So Why Didn't They Call It Gal-apalooza?
by RICHARD CROMELIN, Special to The Times
"We got next!"
Now that the women's pro basketball league is underway, maybe it could lend its slogan to Lilith Fair. With the established summer rock festivals such as Lollapalooza and H.O.R.D.E. monopolized by male acts, this fledgling tour offers something different: an all-female lineup. Tour founder Sarah McLachlan, Tracy Chapman, Jewel, Paula Cole and Suzanne Vega will play the initial shows of the 35-date tour, which opens today at the Gorge in Washington state and comes to Irvine Meadows Amphitheatre on Wednesday. As a clear alternative, Lilith Fair has drawn media attention and generated strong ticket sales.
McLachlan, who conceived the tour, selected the artists and coordinated the charity aspects, also made a new album in the past year. "Surfacing," due July 15, is the follow-up to the Canadian singer's breakthrough success "Fumbling Towards Ecstasy." During a break from rehearsals this week, McLachlan, 29, talked about Lilith Fair's formation and future.
Question: What was the initial inspiration for Lilith Fair?
Answer: More than anything it was just that I kept seeing all these fantastic women rising in the music industry and I thought, "Geez, wouldn't it be fun to put them all on the same bill and create a festival around that?" I just kind of casually mentioned it to my manager and . . . from there everybody started talking about it. Quite honestly, if it had been left up to me nothing probably would have gotten done. I had to go make a record. So while I was off making a record everybody else was spending 60-hour workweeks organizing this.
Q: Was it also a reaction to the male domination of the summer tours?
A: That's not what it's about. It's a celebration of the fact that women are finally having a really strong voice in the industry. But sure, I looked at the lineup last year of Lollapalooza and I didn't really feel like going, because there wasn't much on there that I would have really enjoyed. I dig Metallica, OK? But I like to see something a bit more varied. It wasn't representational of the possibilities out there. But to give them credit, we don't know who they asked.
Q: Did female artists need to establish some kind of commercial clout in order for this kind of tour to happen?
A: I think so. If we'd tried to do this three years ago we would have gotten laughed at. Promoters wouldn't have taken a chance on us. And when we started organizing it there were a couple of promoters who were a bit worried. I think a lot of people in the industry are living by these old standards that don't really apply anymore--like you can't play two women back to back on the radio, can't put two women on the same bill.
Q: Are you concerned that you might be increasing the polarization, with all the women here and the men over there?
A: Yeah, that's an element that I've thought a lot about. I'd like to see Lilith have some longevity, and I think probably next year I'm gonna be including men on the bill. This first year, it was a bit to make a point, a positive point, that women are finally having a really strong voice, let's celebrate that, let's make this a tour of all women to get that community going. But I think when most people listen to a song on the radio and they feel something from it, they don't think initially, "That's a woman singing that song" or "That's a man singing that song." They just think, "That's a great song."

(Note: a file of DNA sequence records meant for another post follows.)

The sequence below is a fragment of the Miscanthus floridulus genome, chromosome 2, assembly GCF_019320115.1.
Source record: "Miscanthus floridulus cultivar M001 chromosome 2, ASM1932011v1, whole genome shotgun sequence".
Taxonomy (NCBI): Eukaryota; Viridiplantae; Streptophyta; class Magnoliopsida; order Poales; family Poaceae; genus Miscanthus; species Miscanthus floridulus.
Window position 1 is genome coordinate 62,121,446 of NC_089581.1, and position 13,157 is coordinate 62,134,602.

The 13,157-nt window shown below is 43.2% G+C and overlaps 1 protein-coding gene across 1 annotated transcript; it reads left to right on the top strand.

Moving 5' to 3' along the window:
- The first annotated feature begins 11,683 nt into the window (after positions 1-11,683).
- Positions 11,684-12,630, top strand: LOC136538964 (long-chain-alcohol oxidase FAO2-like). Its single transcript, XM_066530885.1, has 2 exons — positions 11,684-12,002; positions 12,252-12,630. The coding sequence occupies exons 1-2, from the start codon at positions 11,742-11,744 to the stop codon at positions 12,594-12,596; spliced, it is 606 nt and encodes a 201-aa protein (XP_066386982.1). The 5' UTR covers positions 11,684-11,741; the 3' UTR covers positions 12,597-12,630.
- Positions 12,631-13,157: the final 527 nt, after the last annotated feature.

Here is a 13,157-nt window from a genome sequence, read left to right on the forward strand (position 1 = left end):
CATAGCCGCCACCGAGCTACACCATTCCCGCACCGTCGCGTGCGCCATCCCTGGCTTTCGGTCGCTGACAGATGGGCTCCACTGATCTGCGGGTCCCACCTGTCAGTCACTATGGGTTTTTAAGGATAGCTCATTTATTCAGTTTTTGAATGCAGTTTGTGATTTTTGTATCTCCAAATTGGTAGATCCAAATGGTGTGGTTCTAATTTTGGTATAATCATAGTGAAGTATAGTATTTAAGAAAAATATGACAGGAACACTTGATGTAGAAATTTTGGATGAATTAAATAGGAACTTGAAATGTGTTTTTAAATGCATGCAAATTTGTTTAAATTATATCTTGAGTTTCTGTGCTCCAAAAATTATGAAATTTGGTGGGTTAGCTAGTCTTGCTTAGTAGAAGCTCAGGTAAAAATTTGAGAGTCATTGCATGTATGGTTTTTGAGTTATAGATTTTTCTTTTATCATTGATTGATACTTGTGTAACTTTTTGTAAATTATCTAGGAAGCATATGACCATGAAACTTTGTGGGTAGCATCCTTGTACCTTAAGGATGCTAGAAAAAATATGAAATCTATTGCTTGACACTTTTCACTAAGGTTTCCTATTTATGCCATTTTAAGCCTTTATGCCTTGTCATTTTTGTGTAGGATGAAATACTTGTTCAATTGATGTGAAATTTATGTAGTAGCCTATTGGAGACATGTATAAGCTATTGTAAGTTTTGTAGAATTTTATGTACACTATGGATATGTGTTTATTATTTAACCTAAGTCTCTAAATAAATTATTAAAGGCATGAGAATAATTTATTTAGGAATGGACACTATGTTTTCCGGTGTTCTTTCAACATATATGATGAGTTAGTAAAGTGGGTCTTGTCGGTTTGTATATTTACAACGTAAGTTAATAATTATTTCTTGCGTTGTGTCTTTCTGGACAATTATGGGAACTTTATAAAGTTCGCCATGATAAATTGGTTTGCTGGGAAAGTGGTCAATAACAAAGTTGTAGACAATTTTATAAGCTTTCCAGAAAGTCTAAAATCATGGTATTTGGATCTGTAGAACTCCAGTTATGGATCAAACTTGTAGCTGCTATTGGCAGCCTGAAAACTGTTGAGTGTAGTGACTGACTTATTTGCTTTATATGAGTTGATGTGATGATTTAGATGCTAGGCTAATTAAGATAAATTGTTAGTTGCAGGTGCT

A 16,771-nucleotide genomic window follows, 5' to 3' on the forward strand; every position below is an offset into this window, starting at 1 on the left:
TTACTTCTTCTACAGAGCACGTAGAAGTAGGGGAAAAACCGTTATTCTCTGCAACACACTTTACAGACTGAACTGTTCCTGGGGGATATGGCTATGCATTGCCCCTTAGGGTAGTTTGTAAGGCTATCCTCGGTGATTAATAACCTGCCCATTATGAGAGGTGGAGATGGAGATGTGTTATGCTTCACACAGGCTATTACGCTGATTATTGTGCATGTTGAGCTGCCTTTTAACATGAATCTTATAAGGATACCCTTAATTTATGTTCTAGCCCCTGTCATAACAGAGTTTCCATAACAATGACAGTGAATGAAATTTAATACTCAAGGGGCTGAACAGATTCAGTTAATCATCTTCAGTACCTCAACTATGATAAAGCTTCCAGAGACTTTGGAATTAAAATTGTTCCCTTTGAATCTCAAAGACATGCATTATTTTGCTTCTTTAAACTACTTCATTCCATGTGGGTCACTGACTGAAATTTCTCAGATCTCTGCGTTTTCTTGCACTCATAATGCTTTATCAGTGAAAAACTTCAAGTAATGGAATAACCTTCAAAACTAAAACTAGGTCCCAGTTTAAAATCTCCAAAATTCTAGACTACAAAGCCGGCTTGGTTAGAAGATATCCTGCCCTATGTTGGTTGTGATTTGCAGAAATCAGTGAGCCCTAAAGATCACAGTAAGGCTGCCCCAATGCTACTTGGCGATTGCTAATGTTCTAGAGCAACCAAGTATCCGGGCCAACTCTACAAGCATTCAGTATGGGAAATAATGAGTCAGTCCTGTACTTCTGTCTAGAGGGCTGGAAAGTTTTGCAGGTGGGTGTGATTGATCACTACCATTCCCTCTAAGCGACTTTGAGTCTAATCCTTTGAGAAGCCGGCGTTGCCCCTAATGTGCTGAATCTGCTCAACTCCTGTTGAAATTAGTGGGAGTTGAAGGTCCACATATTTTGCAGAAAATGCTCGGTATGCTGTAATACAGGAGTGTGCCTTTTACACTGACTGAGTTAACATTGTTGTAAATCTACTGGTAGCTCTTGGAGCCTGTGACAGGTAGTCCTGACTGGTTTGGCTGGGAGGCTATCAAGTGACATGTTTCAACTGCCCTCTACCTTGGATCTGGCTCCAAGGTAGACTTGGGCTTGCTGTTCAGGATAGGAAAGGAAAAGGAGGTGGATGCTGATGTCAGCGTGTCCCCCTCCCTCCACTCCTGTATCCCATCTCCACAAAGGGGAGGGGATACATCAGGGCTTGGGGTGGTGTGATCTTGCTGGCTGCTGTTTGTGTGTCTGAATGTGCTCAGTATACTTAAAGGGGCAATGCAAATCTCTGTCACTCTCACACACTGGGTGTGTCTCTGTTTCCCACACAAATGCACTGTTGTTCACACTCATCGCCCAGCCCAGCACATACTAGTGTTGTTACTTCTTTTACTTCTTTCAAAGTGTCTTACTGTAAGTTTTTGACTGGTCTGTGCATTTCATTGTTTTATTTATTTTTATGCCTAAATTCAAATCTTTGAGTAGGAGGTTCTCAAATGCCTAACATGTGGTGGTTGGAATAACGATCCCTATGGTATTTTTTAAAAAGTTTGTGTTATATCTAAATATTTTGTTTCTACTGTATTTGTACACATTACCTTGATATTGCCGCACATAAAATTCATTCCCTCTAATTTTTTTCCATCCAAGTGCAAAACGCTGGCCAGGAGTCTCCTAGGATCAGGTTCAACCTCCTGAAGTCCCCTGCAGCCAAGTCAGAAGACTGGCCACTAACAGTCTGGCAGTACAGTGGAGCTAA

Q: So if it's not a women's festival, then what is Lilith Fair's musical identity?
A: It's music that I like. It's completely selfish.. . . I think honesty is the most important key.
Q: What men would you invite?
A: Peter Gabriel. Ron Sexsmith. Willie Nelson . . . Daniel Lanois. People who have a passion for music--I don't know how to explain it, but I always know when I hear music when people are doing it for the right reasons.
Q: Were there any artists you tried to get this year but couldn't?
A: We got about 90% of the people we asked. I was really [upset] about Neneh Cherry, because she was in from the beginning. But her American record company decided not to put her record out, so she lost her tour support. She was one of the first people we asked. Like she's the most awesome babe. . . . I really wanted to get Garbage. They were in the studio. Tori Amos, same thing.
Q: Was all this a distraction from recording your new album?
A: Not really. I was sequestered in a little cabin in Quebec. There was very little that I did have to deal with on Lilith.
Q: What's the album like?
A: I suppose it's along the same themes as the last record. With every record I'm sort of trying to peel away the layers of myself. . . . Over the past three years all sorts of stuff has happened to me that's really forced me to take a good look at myself and change some things . . . personal upheavals that made me think, "Wow, I really don't like myself, I really have to figure this out or I'm not gonna be a happy person." I was miserable there for a while, but I did some really good therapy.
Q: Does that come out in your music?
A: Oh, completely. This album is so autobiographical. A lot of the songs I used to write I used to hide behind characters, I used to try and project a false sense of hope at the end because it seemed too depressing if I didn't.
With this record it's just like "Be here now"--whatever you're feeling, just be in it, don't deny it. Because for so long I was denying everything I was feeling. All the rage and anger and frustration. . . . So, it was a very hard record to make. But it was fantastic to force myself to go to those places, because I ended up becoming a hell of a lot stronger.
* Lilith Fair, with Sarah McLachlan, Tracy Chapman, Jewel, Paula Cole, Suzanne Vega, Wednesday at Irvine Meadows Amphitheatre, 8800 Irvine Center Drive, 4:30 p.m. Sold out. (714) 855-4515.
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